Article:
In USA Today, Dr. Alex Berezow and I ask what a Trump presidency might mean for science. The reason to ask is obvious; he might win.
And science is one of America’s most important strategic resources. We lead in Nobel prizes and with just five percent of earth’s population we produce over 30 percent of the world’s science.
Mr. Trump himself might insist we are going to “win, win everywhere” with “so many great achievements, so many great victories” but science doesn’t actually work that way. The real science happens after the talking stops and the real pro-science politicians are those who fund research - not the ones who call themselves Scientist-In-Chief the most.
And though the overwhelming number of government-funded scientists are Democrats, a Republican in the White House should be good news, if modern history is an indication. Because Republicans fund science more than Democrats. Trump has declared himself a fan of President Ronald Reagan, who was a strong promoter of federal involvement in science, so that would be a good thing for scientists who have had stagnant National Institutes of Health funding during the Obama administration. Reagan thought basic science research and the military were just about the only two things the federal government should fund, and it showed in his signing off on the International Space Station, the Superconducting Super Collider, the Strategic Defense Initiative, and the Hubble Telescope.
But the Superconducting Super Collider particle accelerator in Texas was so ahead of its time no one knew how to build it. The specification was more advanced than not only Europe’s Large Hadron Collider (LHC) which discovered the Higgs boson in 2012, it would have been more advanced than its planned successor, the International Linear Collider, which isn’t even under construction yet. Democrats canceled the SSC program in 1993 and Reagan’s Strategic Defense Initiative was continually derided by opponents as “Star Wars” science-fiction before it was scuttled as well.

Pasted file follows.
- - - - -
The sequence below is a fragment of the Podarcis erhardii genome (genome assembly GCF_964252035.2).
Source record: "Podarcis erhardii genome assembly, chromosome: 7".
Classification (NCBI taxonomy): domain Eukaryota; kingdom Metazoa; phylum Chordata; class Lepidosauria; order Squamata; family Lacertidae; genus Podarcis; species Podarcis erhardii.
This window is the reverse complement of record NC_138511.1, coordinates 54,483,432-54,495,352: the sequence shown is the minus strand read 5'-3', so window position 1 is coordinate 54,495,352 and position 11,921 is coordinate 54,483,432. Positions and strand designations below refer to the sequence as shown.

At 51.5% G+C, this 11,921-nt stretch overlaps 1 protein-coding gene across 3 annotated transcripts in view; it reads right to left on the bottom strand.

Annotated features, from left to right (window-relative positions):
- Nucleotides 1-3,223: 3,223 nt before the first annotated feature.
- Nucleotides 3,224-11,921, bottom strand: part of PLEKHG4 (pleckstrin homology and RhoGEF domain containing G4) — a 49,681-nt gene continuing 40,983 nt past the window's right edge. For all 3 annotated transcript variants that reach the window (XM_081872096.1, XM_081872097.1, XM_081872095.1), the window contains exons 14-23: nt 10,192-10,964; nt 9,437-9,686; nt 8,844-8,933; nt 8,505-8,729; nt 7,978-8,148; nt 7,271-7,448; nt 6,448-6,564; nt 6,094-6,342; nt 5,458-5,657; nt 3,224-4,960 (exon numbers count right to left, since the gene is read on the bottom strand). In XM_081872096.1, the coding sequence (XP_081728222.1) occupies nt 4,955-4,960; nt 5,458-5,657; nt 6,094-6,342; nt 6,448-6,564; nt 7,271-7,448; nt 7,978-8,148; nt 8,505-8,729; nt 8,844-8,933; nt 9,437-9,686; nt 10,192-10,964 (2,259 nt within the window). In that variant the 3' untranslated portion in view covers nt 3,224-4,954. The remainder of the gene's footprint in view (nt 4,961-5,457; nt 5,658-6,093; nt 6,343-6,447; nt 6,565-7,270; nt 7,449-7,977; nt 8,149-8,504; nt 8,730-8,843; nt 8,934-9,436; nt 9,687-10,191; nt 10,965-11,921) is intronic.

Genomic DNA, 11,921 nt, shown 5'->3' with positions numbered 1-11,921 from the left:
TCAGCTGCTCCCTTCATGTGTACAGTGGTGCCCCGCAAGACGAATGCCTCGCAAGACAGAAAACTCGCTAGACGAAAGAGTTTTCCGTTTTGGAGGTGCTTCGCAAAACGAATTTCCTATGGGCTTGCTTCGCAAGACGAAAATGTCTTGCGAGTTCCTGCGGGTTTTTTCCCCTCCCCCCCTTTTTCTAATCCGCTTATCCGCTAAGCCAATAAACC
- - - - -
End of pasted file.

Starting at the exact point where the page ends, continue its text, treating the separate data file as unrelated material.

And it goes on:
So there might be a lot of funding in a Trump presidency but it may not lead to anything during his administration. That happens President Bush signed off on the James Webb Space Telescope and it is so far behind schedule and so far over budget it won't even be done in the Obama administration, even though the original claim was it would be finished in 2010.
What about science topics closer to terra firma, like energy? Hillary Clinton just lost in the West Virginia primary even though she won it in 2008 by 40 points for one reason: coal. She declared it had to go, without remembering that a whole lot of Democrats in unions work in West Virginia mines. Trump has instead said the Obama administration’s war on coal has to end, but the Obama administration policy on coal may be solving a problem we no longer have, thanks to natural gas. Why boost an industry that the free market has sent into decline?
On other science and health issues, Trump has stayed relatively silent for someone who usually has an opinion on everything. The U.S. Environmental Protection Agency has been rebuked for trying to take over all local water issues, but other than saying, “It’s a shame what’s happening in Flint, Michigan. A thing like that shouldn’t happen,” Trump hasn’t given indications of what he would do in such public health crises where local and state politicians fail their citizens. When it comes to man-made climate change, he is also lukewarm, saying, he is not a “great believer” in it and might not obey non-binding treaties.
Renewable energy has been the beneficiary of tens of billions of dollars in subsidies during the Obama administration but Trump seems more skeptical. In 2012, he was very critical of subsidized solar and in 2014 he lost a legal challenge against an offshore wind power facility – though that was because it was going to ruin the view near one of his golf resorts in Scotland. On ethanol, which is both heavily subsidized and scientifically backward, Trump has actually called for a higher mandate.
That inconsistency has to be a concern for academic scientists who rely on government funding to complete projects. Other than stating his desire to “make America great again,” Trump has failed to draft a comprehensive science policy. Some of his efforts he says will make America great could actually harm science.
American science is partially great because the world’s best and brightest move here, get an education, and become American citizens. Trump’s desire to ban Muslims would mean we don’t let some scientists move here at all. And his protectionist schemes about employment might mean we let them get their educations here but deny them work visas. So instead of turning more scientists into Americans - and maintaining our leadership - we would be forcing them to return home where they are competing against us – exactly the opposite of what Trump claims to want.
Finally, we would need to be concerned about regulatory uncertainty in a Trump administration, though that was true in the Obama administration as well. Despite what we see in movies, science is often not revolutionary, it is evolutionary – it is a slow process, and Trump's knee-jerk response to lash out at people he dislikes could create an atmosphere in which scientists are afraid to speak the truth. What would Trump do if an agency or laboratory produced a finding that he personally disliked?
We have to hope campaign rhetoric is not policy, but behavior is all we have to go by for now.